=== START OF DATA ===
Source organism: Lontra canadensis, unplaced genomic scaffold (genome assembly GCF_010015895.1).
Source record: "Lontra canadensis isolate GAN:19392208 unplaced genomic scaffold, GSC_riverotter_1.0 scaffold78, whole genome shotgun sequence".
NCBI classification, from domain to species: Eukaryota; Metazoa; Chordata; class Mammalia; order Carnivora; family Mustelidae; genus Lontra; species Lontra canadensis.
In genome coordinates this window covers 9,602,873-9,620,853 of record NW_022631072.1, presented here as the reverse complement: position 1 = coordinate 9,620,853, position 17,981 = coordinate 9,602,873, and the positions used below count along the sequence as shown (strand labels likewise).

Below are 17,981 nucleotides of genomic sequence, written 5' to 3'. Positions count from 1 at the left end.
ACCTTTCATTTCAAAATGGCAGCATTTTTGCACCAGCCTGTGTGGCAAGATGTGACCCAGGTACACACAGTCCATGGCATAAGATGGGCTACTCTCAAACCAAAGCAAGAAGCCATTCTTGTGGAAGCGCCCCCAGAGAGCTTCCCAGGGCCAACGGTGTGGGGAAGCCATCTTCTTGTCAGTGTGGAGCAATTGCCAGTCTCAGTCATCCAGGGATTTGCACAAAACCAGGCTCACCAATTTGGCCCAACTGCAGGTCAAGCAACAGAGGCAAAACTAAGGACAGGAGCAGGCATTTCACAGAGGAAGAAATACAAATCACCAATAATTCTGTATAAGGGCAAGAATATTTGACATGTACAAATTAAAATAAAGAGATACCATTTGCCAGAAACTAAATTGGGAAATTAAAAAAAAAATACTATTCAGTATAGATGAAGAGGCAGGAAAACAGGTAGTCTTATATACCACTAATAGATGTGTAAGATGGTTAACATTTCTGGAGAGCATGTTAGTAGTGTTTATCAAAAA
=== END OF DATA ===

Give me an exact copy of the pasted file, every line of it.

Source organism: Lontra canadensis, unplaced genomic scaffold (genome assembly GCF_010015895.1).
Source record: "Lontra canadensis isolate GAN:19392208 unplaced genomic scaffold, GSC_riverotter_1.0 scaffold78, whole genome shotgun sequence".
NCBI classification, from domain to species: Eukaryota; Metazoa; Chordata; class Mammalia; order Carnivora; family Mustelidae; genus Lontra; species Lontra canadensis.
In genome coordinates this window covers 9,602,873-9,620,853 of record NW_022631072.1, presented here as the reverse complement: position 1 = coordinate 9,620,853, position 17,981 = coordinate 9,602,873, and the positions used below count along the sequence as shown (strand labels likewise).

Below are 17,981 nucleotides of genomic sequence, written 5' to 3'. Positions count from 1 at the left end.
ACCTTTCATTTCAAAATGGCAGCATTTTTGCACCAGCCTGTGTGGCAAGATGTGACCCAGGTACACACAGTCCATGGCATAAGATGGGCTACTCTCAAACCAAAGCAAGAAGCCATTCTTGTGGAAGCGCCCCCAGAGAGCTTCCCAGGGCCAACGGTGTGGGGAAGCCATCTTCTTGTCAGTGTGGAGCAATTGCCAGTCTCAGTCATCCAGGGATTTGCACAAAACCAGGCTCACCAATTTGGCCCAACTGCAGGTCAAGCAACAGAGGCAAAACTAAGGACAGGAGCAGGCATTTCACAGAGGAAGAAATACAAATCACCAATAATTCTGTATAAGGGCAAGAATATTTGACATGTACAAATTAAAATAAAGAGATACCATTTGCCAGAAACTAAATTGGGAAATTAAAAAAAAAATACTATTCAGTATAGATGAAGAGGCAGGAAAACAGGTAGTCTTATATACCACTAATAGATGTGTAAGATGGTTAACATTTCTGGAGAGCATGTTAGTAGTGTTTATCAAAAA